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Ive been made redundant after 54 weeks on maternity- without any procedure

(14 Posts)
Dejo Thu 21-Mar-13 20:23:24

I was asked to come in for a chat, I asked if it was a formal meeting or not and the director said a quick chat when I arrived I was made redundant, I left the meeting thinking they would follow consultation procedure and I had also asked when it was starting as I was due to return to work in two weeks. I received an email with my redundancy letter attached. I've been told I have grounds for unfair dismissal. I was told to respond and say I wanted to appeal- they have now said to attend an appeal meeting next week which I don't want to go to as I feel uncomfortable going as 3 of the directors are attending, it's a very small company...and office do I have to attend or can an appeal meeting take place without me just airing my grievances?!

Corygal Thu 21-Mar-13 22:02:03

Ow! You poor thing. Your co is taking the mick. Call Acas in the morning, tell them your story, and take advice from them, not from your firm or anyone in it.

Bluelightsandsirens Thu 21-Mar-13 22:13:39

You should have been invited to co saltation meetings before the final redundancy meeting with a set amount of time inbetween although I'm not sure totally about how to conduct this process with maternity.

You do have to attend an appeal meeting though so I would gather as much as you can about the process and attend the meeting.

Good luck

deleted203 Thu 21-Mar-13 22:18:26

I can't offer much helpful advice - but I was wondering why you had been on ML for 54 weeks, TBH? I understood that women had the right to up to 52 weeks only? Reading you OP it sounds like you were intending to take 56? I'm not sure if this will affect your rights at all. Try CAB for advice.

tigerdriverII Thu 21-Mar-13 22:24:53

Please go and get some advice ASAP. Could be from CAB or see if you can get some employment advice from a solicitor. Check your household insurance to see if you have cover - lots of people do. Being on ML doesn't mean you can't be made redundant but your employer should follow a process and they have not.

Dejo Fri 22-Mar-13 21:39:28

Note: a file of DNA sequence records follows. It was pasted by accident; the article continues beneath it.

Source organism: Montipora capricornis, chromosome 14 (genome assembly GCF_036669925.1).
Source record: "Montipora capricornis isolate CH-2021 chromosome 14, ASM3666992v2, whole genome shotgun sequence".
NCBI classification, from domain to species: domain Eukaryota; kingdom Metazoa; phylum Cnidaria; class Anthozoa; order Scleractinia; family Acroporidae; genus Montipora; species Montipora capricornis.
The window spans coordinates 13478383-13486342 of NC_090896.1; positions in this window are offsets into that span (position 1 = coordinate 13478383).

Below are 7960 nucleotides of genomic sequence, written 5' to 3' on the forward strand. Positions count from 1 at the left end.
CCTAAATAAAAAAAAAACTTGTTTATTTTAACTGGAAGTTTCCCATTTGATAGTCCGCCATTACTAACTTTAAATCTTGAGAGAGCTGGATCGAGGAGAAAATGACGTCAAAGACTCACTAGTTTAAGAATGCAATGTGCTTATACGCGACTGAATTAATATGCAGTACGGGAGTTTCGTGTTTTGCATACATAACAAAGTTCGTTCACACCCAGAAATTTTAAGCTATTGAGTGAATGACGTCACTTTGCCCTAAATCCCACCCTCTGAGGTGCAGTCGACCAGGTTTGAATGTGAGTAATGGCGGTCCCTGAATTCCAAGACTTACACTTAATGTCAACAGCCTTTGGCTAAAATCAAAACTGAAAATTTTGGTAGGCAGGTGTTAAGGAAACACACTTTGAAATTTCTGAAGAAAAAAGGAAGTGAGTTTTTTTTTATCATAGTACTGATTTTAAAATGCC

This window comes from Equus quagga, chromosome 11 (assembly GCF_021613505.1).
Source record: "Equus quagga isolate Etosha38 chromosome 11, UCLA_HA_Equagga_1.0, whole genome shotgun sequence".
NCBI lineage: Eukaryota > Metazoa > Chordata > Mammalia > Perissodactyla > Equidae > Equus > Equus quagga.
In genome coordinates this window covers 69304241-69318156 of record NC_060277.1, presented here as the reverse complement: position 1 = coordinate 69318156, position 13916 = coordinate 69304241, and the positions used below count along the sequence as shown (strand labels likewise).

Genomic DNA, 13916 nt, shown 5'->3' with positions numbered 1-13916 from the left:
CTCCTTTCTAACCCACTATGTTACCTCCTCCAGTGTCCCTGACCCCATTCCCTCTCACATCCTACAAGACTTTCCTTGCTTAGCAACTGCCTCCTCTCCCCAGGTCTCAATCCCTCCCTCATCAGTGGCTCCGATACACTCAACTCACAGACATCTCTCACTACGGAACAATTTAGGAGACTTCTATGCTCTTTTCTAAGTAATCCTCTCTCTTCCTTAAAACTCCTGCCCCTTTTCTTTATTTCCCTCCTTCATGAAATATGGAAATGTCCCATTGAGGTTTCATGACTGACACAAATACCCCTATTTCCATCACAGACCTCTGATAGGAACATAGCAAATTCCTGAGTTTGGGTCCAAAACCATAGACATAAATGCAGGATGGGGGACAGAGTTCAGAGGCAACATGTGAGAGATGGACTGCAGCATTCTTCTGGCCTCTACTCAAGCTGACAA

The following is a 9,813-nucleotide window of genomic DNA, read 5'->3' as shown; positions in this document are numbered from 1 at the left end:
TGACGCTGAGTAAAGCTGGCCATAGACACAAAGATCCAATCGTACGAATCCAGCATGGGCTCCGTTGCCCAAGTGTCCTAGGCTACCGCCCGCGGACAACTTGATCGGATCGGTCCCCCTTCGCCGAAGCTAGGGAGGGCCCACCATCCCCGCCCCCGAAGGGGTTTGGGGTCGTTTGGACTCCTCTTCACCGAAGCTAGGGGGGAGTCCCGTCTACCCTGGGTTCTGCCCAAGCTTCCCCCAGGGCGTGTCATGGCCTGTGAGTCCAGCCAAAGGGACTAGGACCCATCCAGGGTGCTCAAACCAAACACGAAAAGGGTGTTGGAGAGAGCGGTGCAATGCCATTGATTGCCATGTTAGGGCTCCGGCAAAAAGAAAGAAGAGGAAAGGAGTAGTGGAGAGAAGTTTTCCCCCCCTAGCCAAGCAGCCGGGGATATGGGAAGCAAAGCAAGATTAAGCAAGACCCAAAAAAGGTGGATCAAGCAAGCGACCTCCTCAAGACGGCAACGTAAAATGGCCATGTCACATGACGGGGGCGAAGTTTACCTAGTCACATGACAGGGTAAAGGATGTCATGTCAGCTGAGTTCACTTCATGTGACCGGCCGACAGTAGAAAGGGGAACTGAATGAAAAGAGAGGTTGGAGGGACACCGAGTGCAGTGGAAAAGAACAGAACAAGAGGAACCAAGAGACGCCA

Thanks apologies I was on maternity for 52 weeks and then had to take my 22 days holiday owed.
I have found out that I have to attend the appeal meeting but I feel really intimidated but I suppose there isn't much they will say. They didn't follow any procedure. Thank you for all messages.

compoundinterest Sat 23-Mar-13 21:08:02

Similar thing happened to me many moons ago.

I'm fairly sure that this would be viewed as breach of contract. No company can sack you without going through some sort of procedure (redundancy or disciplinary) so legally they are very much in the wrong. I managed to get three months money tax free out of my employer. (I had only been there for 11 months).

Ring ACAS on Monday. They are excellent and will tell you what to do.

TreadOnTheCracks Sat 23-Mar-13 21:18:26

Similar thing happened to me whilst on maternity. They had already appointed someone to my job without telling me anything!

I had a one off appointment with a solicitor who told me they didn't have a leg to stand on.

SPBInDisguise Sun 24-Mar-13 09:28:14

Consultation not necessarily needed btw
Good luck op hope you get this sorted

flowery Sun 24-Mar-13 09:55:53

"Consultation not necessarily needed btw"

?? Consultation is always needed. You can't just tell someone they're redundant just like that.

OP you can't appeal your dismissal if you're not in the room to tell them your grounds for appeal so you need to go to the hearing. Look at the ACAS guide to redundancy it outlines all the stages of what a reasonable procedure looks like. Point out in your appeal all the things they didn't do, which sounds like all of them except giving you the right to appeal.

Leaving aside the fact that you had recently returned from maternity leave, failure to follow a reasonable procedure is unfair dismissal anyway. If you have any reason to believe the redundancy wasn't genuine and was in any way related to your maternity leave, that might also be discrimination so I would mention the Equality Act as well.

SPBInDisguise Sun 24-Mar-13 09:57:33

Happy to be corrected by you smile but I was under the impression there was no need to go to consultation if you were making under a certain number of people redundant?

acceptableinthe80s Sun 24-Mar-13 10:02:44

Am pretty sure you can take someone with you if you're feeling intimidated. I sat in on an appeal meeting for a colleague once.

flowery Sun 24-Mar-13 10:09:47

Yes OP do take a colleague with you.

SPB there are set minimum consultation periods if you are making larger numbers redundant, but that doesn't mean you don't need to consult at all for smaller numbers, just that it can take less time.

SPBInDisguise Sun 24-Mar-13 10:11:03

Thanks for clearing that up flowery. OP sorry for giving false info.

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